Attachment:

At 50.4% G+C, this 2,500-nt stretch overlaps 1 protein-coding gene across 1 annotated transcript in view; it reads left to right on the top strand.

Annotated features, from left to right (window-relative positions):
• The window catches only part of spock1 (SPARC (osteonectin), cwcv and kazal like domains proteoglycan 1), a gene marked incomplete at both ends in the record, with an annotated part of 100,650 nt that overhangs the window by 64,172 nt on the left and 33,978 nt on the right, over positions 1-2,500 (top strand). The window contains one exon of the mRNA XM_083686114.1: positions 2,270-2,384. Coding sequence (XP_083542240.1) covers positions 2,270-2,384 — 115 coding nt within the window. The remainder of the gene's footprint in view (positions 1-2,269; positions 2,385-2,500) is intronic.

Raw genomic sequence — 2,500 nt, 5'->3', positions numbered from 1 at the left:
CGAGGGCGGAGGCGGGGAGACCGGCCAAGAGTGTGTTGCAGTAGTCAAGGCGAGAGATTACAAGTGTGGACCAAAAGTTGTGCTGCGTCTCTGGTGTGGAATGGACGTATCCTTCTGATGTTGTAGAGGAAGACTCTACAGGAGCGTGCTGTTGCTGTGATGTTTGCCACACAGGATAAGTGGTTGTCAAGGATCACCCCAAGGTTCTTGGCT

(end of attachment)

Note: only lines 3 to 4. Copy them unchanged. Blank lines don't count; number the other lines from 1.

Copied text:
• The window catches only part of spock1 (SPARC (osteonectin), cwcv and kazal like domains proteoglycan 1), a gene marked incomplete at both ends in the record, with an annotated part of 100,650 nt that overhangs the window by 64,172 nt on the left and 33,978 nt on the right, over positions 1-2,500 (top strand). The window contains one exon of the mRNA XM_083686114.1: positions 2,270-2,384. Coding sequence (XP_083542240.1) covers positions 2,270-2,384 — 115 coding nt within the window. The remainder of the gene's footprint in view (positions 1-2,269; positions 2,385-2,500) is intronic.

Raw genomic sequence — 2,500 nt, 5'->3', positions numbered from 1 at the left: